No lead yet on a dozen Nepalis held hostage in LibyaNepali authorities are struggling to track down and rescue 12 Nepalis who have been reportedly held hostage in the North African country Libya for months.
Nepali authorities are struggling to track down and rescue 12 Nepalis who have been reportedly held hostage in the North African country Libya for months.
These Nepalis, who were en route to Italy, have been held captive by the agents who had lured them into well-paid jobs in the European country after taking hefty money.
Dhiraj Pratap Singh, a senior superintendent of police at the Metropolitan Police Crime Division, told the Post that an initial probe has revealed that these Nepalis were not kept hostage by the local gangs but by a network of agents, who had promised them access to Italy.
According to Singh, a Pakistani agent named Hamid held them hostage and has been threatening them that their families would be killed if they failed “to pay ransom”.
“We have been trying our best to track them down so that we can launch a rescue operation. So far we have not succeeded,” Singh said.
The Nepali Embassy in Egypt, which also oversees affairs in Libya, has also been using diplomatic channels to rescue the captive Nepalis.
Each of them had paid Rs1.3 million for their passage to Italy and had agreed to pay an equal amount after reaching there. Their journey to Italy had started last September. They had first entered Dubai on visit visa, according to Singh, before they were taken to Libya by the Pakistani agent.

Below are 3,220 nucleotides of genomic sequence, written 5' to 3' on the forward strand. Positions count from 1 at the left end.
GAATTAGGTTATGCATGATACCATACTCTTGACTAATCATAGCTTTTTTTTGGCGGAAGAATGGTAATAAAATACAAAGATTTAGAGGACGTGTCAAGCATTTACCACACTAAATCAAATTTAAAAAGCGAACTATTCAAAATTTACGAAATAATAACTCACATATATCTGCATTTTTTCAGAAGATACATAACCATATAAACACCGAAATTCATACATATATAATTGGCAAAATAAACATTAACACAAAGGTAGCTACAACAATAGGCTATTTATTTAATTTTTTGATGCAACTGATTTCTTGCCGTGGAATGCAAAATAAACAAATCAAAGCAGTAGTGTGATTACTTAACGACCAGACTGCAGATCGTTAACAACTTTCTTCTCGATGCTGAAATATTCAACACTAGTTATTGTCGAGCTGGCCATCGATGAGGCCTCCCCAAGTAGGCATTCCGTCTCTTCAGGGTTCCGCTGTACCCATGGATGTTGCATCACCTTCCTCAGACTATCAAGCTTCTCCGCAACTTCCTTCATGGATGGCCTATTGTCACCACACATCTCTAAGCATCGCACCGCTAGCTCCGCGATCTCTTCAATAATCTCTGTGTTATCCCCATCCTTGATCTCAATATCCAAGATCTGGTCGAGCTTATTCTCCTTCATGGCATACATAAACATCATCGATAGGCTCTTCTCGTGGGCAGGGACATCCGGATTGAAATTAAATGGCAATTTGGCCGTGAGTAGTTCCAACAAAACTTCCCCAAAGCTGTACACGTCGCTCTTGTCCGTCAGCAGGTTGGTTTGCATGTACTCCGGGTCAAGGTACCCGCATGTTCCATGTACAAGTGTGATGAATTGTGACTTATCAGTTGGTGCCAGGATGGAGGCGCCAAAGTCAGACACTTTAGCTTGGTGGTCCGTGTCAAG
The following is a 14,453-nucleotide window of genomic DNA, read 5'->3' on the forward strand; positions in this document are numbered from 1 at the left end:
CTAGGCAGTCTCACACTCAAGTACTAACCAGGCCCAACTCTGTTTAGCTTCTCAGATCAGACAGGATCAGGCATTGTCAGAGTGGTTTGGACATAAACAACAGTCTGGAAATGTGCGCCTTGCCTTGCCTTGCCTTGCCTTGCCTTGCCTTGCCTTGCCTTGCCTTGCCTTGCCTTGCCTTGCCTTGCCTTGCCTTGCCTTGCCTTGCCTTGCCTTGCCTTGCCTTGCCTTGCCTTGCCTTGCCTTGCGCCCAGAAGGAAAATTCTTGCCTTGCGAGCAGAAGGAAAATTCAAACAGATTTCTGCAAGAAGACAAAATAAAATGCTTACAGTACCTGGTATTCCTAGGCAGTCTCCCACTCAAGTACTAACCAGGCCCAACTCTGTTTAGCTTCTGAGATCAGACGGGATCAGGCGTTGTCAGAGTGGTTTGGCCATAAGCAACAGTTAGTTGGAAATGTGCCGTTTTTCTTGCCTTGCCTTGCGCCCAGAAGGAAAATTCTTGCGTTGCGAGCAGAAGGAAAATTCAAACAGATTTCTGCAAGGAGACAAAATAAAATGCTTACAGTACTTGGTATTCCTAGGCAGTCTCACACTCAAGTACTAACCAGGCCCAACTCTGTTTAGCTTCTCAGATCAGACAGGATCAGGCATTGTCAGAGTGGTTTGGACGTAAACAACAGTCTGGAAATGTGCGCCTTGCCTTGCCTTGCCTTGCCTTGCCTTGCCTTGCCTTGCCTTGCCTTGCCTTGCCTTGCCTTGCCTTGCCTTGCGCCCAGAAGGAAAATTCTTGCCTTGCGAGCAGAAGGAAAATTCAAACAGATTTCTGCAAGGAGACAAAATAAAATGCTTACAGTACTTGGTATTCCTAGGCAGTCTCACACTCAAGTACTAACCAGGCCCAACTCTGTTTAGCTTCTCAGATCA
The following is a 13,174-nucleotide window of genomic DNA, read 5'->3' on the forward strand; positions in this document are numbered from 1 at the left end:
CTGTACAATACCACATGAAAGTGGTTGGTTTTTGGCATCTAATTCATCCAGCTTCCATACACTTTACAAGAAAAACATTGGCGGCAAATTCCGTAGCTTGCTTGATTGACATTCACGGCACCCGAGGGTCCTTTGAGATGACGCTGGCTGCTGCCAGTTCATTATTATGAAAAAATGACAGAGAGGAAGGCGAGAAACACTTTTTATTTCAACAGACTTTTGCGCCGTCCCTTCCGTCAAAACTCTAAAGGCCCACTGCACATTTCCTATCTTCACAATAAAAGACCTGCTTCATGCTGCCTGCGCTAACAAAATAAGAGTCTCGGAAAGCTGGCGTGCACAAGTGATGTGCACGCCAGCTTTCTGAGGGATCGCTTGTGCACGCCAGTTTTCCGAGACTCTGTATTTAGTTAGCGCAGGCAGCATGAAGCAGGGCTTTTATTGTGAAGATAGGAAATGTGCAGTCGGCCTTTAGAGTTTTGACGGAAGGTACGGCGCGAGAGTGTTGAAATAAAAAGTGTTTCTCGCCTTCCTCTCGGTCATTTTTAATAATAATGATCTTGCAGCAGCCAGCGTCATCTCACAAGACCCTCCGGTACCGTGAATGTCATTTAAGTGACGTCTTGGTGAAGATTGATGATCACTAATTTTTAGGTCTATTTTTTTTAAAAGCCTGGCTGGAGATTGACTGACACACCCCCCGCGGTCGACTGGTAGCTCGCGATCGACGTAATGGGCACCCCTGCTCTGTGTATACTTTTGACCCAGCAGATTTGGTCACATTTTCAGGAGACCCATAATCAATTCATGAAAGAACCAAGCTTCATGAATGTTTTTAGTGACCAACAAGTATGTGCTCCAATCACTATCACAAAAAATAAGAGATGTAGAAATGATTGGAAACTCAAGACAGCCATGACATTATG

The matter came to light after family members of five Nepali youths came to know they were held captive in Libya when they received a one-minute-long video in which they said the captors “were threatening them to kill”.
“They were allowed to use their phone so that they could contact their families back home and demand money for their release,” Singh said.
Following complaints of the family members at the Department of Foreign Employment and the Central Investigation Bureau, police had arrested Santosh Parajuli of Kathmandu and Jit Kaji Gurung of Pokhara-19 in Kaski district.
During interrogation, the duo admitted to sending them to Italy.
“Last year, they had sent a group of 18 people to Italy after charging Rs2.6 million each,” said Singh. “Their captors have demanded $1,000 per person for their release now.”
Of late Libya has become one of the major transit points for human traffickers to send aspiring migrant workers to Europe and the United States using illegal routes.
“Traffickers have been regularly changing their routes. Once they were using Turkey, now they have shifted to Libya, it seems,” added Singh.